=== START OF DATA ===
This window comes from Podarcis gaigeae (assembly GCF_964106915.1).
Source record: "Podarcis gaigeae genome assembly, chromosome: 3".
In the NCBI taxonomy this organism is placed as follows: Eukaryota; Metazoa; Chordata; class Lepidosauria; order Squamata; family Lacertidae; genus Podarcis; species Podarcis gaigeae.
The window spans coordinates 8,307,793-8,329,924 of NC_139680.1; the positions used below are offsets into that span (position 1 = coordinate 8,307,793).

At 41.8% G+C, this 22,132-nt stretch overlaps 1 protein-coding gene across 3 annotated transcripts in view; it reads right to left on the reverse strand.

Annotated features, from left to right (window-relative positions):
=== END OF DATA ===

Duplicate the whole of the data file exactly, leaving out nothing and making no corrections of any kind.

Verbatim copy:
This window comes from Podarcis gaigeae (assembly GCF_964106915.1).
Source record: "Podarcis gaigeae genome assembly, chromosome: 3".
In the NCBI taxonomy this organism is placed as follows: Eukaryota; Metazoa; Chordata; class Lepidosauria; order Squamata; family Lacertidae; genus Podarcis; species Podarcis gaigeae.
The window spans coordinates 8,307,793-8,329,924 of NC_139680.1; the positions used below are offsets into that span (position 1 = coordinate 8,307,793).

At 41.8% G+C, this 22,132-nt stretch overlaps 1 protein-coding gene across 3 annotated transcripts in view; it reads right to left on the reverse strand.

Annotated features, from left to right (window-relative positions):